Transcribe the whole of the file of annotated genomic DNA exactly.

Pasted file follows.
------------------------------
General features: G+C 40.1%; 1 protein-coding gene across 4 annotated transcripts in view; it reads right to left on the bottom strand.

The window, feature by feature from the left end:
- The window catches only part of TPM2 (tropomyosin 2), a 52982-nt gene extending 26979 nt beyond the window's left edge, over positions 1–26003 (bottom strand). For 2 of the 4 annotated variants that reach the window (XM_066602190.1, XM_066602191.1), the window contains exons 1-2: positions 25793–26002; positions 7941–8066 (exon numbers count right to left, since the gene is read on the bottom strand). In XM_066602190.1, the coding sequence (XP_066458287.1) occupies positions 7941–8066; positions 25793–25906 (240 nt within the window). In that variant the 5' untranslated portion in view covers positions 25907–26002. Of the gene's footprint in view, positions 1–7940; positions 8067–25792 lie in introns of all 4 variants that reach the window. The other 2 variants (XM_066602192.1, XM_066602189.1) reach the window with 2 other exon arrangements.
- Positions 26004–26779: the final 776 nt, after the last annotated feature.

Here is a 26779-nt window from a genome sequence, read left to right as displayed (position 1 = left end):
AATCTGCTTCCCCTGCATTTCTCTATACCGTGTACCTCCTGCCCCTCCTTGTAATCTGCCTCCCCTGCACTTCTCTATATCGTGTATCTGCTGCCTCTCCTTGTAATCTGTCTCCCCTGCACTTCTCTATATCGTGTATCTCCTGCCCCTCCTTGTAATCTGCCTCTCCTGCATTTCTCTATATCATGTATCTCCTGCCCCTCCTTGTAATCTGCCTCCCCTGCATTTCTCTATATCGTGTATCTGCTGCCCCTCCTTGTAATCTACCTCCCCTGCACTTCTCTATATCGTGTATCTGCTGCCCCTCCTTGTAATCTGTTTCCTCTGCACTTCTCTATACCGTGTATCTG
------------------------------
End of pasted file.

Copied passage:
General features: G+C 40.1%; 1 protein-coding gene across 4 annotated transcripts in view; it reads right to left on the bottom strand.

The window, feature by feature from the left end:
- The window catches only part of TPM2 (tropomyosin 2), a 52982-nt gene extending 26979 nt beyond the window's left edge, over positions 1–26003 (bottom strand). For 2 of the 4 annotated variants that reach the window (XM_066602190.1, XM_066602191.1), the window contains exons 1-2: positions 25793–26002; positions 7941–8066 (exon numbers count right to left, since the gene is read on the bottom strand). In XM_066602190.1, the coding sequence (XP_066458287.1) occupies positions 7941–8066; positions 25793–25906 (240 nt within the window). In that variant the 5' untranslated portion in view covers positions 25907–26002. Of the gene's footprint in view, positions 1–7940; positions 8067–25792 lie in introns of all 4 variants that reach the window. The other 2 variants (XM_066602192.1, XM_066602189.1) reach the window with 2 other exon arrangements.
- Positions 26004–26779: the final 776 nt, after the last annotated feature.

Here is a 26779-nt window from a genome sequence, read left to right as displayed (position 1 = left end):
AATCTGCTTCCCCTGCATTTCTCTATACCGTGTACCTCCTGCCCCTCCTTGTAATCTGCCTCCCCTGCACTTCTCTATATCGTGTATCTGCTGCCTCTCCTTGTAATCTGTCTCCCCTGCACTTCTCTATATCGTGTATCTCCTGCCCCTCCTTGTAATCTGCCTCTCCTGCATTTCTCTATATCATGTATCTCCTGCCCCTCCTTGTAATCTGCCTCCCCTGCATTTCTCTATATCGTGTATCTGCTGCCCCTCCTTGTAATCTACCTCCCCTGCACTTCTCTATATCGTGTATCTGCTGCCCCTCCTTGTAATCTGTTTCCTCTGCACTTCTCTATACCGTGTATCTG